Empty Chairs, Tiny Stockings
by Kara L.C. Jones

Part of the on-going loss after the death of a loved one, is the continued silence and invisibility that is created as we get further and further away from the date of death. I challenge all of you this holiday season to create tangible expressions for giving voice and visibility to your loss, grief, healing, and to the empty space left by the loved one who has died.

If family members or friends or even care givers wince or whine at your tangible expressions, I enourage you to push back and tell them that these expressions are not obsessive, but conscious decisions to keep the memory of *all* family members alive on this Earth. After all, what is Christmas if you are Christian? Celebrating the life of a man who has been dead a couple thousand years, aye? Well, then why can't you celebrate your dead child's life and memory? If you are not Christian, then I encourage you to celebrate with whatever your traditions may be -- seasonal Winter Solstice, Jewish Chanukah, African Kwanzaa -- all of which involve lighting candles, honoring survival, cherishing the *whole* family.

How? Well, let me offer a few suggestions:

  • If you hang stockings, hang extra ones for the loved ones who have died. Ask family and friends to fill the stockings with writings about the loved ones who are not here anymore. Encourage people to put in photos or treasured bits of memoriabilia. When it's time for gift-opening, have everyone explore the stockings for the ancestors, read the writings outloud, share stories about the photos. Treasure those who have shaped your family! Then move on to celebrate the gifts for everyone else.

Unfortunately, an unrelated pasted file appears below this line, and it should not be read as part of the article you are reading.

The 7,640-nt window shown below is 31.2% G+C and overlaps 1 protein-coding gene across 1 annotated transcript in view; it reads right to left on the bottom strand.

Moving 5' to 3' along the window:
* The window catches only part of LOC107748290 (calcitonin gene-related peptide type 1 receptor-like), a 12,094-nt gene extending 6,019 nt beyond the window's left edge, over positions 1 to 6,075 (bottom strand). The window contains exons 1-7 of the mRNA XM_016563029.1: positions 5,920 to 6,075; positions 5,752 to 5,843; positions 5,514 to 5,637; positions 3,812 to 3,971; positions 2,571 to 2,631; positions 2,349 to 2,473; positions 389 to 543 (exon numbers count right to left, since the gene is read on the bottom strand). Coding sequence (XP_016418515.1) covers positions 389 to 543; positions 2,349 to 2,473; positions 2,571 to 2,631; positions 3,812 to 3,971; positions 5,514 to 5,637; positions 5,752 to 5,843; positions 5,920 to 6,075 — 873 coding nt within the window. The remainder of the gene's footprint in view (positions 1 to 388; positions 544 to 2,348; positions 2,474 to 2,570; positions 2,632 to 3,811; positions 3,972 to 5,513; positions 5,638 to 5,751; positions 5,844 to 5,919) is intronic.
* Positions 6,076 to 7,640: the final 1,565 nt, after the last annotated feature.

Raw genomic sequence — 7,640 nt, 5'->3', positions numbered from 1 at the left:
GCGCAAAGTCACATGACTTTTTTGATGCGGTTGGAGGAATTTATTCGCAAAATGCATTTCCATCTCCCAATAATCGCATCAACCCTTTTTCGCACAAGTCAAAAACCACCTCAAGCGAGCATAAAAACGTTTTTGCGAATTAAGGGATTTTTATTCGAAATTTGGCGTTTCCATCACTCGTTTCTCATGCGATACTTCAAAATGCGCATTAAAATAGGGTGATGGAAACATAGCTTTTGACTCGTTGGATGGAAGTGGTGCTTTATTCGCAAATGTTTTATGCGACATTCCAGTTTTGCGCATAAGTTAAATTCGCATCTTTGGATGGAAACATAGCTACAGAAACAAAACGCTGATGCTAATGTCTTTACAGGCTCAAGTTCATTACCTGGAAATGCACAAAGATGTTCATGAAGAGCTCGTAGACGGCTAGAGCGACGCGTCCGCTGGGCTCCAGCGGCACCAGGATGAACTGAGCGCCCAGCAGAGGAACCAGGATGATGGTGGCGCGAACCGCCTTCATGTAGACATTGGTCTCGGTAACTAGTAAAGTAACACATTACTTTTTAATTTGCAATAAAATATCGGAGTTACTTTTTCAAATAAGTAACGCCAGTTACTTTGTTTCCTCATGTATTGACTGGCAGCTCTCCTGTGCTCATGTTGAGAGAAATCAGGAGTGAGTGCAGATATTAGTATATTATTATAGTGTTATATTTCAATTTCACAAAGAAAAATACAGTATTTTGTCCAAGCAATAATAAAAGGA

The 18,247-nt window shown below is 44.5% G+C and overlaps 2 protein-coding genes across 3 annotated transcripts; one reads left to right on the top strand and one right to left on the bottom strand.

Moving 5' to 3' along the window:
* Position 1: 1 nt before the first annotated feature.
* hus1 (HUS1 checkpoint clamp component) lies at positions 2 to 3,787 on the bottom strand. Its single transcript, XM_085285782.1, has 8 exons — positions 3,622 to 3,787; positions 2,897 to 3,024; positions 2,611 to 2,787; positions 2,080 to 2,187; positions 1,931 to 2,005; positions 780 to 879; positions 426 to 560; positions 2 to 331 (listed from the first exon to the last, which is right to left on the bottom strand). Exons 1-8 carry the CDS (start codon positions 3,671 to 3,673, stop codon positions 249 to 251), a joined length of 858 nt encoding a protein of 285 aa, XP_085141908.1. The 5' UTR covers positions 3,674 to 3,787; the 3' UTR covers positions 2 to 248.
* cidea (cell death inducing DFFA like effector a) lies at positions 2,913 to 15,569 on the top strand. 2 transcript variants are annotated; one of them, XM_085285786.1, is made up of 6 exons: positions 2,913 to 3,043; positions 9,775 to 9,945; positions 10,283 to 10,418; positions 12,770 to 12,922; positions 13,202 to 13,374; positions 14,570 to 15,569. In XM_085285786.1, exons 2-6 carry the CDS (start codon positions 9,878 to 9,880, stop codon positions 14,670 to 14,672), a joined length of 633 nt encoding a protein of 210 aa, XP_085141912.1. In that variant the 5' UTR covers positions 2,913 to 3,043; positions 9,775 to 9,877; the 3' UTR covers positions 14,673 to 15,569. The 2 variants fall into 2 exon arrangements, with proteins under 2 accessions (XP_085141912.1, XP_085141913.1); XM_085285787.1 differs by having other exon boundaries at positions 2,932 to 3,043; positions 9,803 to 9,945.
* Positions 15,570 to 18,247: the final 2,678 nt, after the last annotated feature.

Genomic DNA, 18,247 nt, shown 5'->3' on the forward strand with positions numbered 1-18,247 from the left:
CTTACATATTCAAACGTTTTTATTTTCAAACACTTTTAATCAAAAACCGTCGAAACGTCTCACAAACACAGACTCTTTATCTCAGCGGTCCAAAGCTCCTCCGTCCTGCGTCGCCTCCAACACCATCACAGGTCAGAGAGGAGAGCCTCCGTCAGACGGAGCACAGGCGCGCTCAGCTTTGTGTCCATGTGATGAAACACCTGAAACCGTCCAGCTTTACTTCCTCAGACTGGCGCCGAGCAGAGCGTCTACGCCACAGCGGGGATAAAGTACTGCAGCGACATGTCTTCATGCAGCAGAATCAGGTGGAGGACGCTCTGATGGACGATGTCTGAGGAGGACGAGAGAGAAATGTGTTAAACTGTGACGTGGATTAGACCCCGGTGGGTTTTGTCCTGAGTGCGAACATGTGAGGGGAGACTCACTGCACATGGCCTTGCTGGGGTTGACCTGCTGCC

• If you light candles for your holidays, ask that each night someone (or everyone) come prepared with a story (written or oral) about loved ones who have died. After the prayers are said, the candles lit, then take turns going around the room sharing memories, laughter, tears.
  • If your holiday involves eating at a table with chairs, then be sure to set one extra place. That chair should remain empty during the meal, but make sure the plate gets heaped with food and the glass gets filled with drink! It is an offering of abundance, of love and care, to the memory of our loved ones. Before the meal, ask others to read notes they've written or share a story about the loved ones who are gone. Bring the spirit of the whole family into the room for the meal. (At the end of the meal, take the full plate of food and pass it around for everyone to have a bite of it -- or share it with your pets -- or place it outside on the doorstep for the hungry ghosts.)

Whatever your traditions, I put forth here that it is most healthy and wholistic to create tangible celebrations that include *all* your loved ones, living and dead. I encourage you to have some of those celebrations in the form of the written word, because that leaves those tangible notes and papers for re-reading tomorrow or the day after or in the New Year. Just like you will have photos of the living family members from this holiday season. The pieces of paper on which you write about your dead loved one will be available for perusal and review throughout the year.

And it can't be a bad thing to move the holiday focus away from consumerism and more toward something heartfelt and meaningful for everyone!

Miracles to you and yours this season.


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